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Please use this identifier to cite or link to this item: http://arks.princeton.edu/ark:/88435/dsp019019s493s
Title: Effect of Gender on Executive Compensation in S&P 1500
Authors: Huang, Tianyuan
Advisors: Bhatt, Swati
Department: Economics
Class Year: 2016
Abstract: This paper examines the gender di erences in executive representation and compensation in the S&P 1500 from 1992 to 2015. Results show the convergence towards equal representation in the workforce has lost signi cant momentum in the past decade. Female executives are found to receive 4 to 7 percent lower total compensation than those of male executives, after controlling for characteristics at the executive, rm, and economic level. While the overall raw pay gap appears to have declined over time, the unexplained portion has remained virtually the same as two decades ago. For CEOs and executive directors, there also remains a gap in earning potential, with the male compensation frontier more outwards than the female compensation frontier. Finally, there are notable disparities in the gender pay gap across compensation components, particularly between salary and different forms of incentive pay. These findings suggest gender bias and discrimination are not necessarily obsolete in the twenty-first century labor market, and further research is needed to direct policy.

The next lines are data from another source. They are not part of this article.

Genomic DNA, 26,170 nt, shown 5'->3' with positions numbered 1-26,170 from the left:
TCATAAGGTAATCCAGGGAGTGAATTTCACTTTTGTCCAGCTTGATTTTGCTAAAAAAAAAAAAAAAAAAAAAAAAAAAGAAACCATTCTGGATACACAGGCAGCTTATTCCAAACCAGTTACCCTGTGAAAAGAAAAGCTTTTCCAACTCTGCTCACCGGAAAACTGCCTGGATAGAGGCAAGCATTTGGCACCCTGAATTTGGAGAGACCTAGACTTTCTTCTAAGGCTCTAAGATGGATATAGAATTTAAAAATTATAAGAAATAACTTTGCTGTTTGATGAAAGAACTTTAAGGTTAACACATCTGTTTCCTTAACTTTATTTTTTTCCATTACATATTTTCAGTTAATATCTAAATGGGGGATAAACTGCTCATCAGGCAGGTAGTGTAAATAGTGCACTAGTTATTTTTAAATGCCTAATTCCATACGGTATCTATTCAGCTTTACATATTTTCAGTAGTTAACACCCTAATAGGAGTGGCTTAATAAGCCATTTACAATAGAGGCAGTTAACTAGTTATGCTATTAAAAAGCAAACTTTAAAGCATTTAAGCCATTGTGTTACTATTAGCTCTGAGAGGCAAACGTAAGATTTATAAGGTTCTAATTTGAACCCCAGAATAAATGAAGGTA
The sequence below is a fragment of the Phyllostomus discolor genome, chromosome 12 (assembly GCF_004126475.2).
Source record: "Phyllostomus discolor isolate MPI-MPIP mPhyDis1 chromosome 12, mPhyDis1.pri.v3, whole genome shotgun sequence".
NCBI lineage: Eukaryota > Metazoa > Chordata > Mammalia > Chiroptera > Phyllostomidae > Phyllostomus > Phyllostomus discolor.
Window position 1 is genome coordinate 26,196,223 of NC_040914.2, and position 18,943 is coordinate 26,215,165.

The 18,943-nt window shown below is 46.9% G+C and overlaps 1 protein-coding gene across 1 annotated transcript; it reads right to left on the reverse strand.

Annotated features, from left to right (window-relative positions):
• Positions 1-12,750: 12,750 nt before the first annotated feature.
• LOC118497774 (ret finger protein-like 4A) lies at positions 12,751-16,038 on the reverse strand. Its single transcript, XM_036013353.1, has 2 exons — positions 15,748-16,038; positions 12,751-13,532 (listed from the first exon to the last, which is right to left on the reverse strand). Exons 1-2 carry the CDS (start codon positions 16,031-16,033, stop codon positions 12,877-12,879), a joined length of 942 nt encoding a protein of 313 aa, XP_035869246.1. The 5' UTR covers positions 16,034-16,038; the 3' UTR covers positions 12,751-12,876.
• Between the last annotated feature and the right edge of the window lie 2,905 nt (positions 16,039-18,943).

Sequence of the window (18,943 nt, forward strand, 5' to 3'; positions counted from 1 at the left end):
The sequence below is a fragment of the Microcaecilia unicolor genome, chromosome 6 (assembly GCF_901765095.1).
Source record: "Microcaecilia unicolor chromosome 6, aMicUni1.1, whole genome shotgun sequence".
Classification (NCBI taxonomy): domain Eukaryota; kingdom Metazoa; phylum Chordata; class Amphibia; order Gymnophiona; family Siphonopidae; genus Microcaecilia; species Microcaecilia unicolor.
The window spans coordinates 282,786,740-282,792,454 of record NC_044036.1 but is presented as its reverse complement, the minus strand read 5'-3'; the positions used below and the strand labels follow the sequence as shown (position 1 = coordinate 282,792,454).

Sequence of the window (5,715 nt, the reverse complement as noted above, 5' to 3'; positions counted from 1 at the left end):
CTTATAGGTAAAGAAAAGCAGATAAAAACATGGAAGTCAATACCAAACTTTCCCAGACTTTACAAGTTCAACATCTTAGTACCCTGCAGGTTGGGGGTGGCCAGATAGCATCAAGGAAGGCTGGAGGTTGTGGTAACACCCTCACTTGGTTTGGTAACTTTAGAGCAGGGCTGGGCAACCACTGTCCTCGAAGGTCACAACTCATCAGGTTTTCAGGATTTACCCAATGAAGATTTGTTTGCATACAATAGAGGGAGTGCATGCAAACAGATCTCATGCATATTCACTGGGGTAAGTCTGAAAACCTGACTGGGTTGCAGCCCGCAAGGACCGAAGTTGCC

Extent: 80 pages
URI: http://arks.princeton.edu/ark:/88435/dsp019019s493s
Access Restrictions: Walk-in Access. This thesis can only be viewed on computer terminals at the Mudd Manuscript Library.
Type of Material: Princeton University Senior Theses
Language: en_US
Appears in Collections:Economics, 1927-2016

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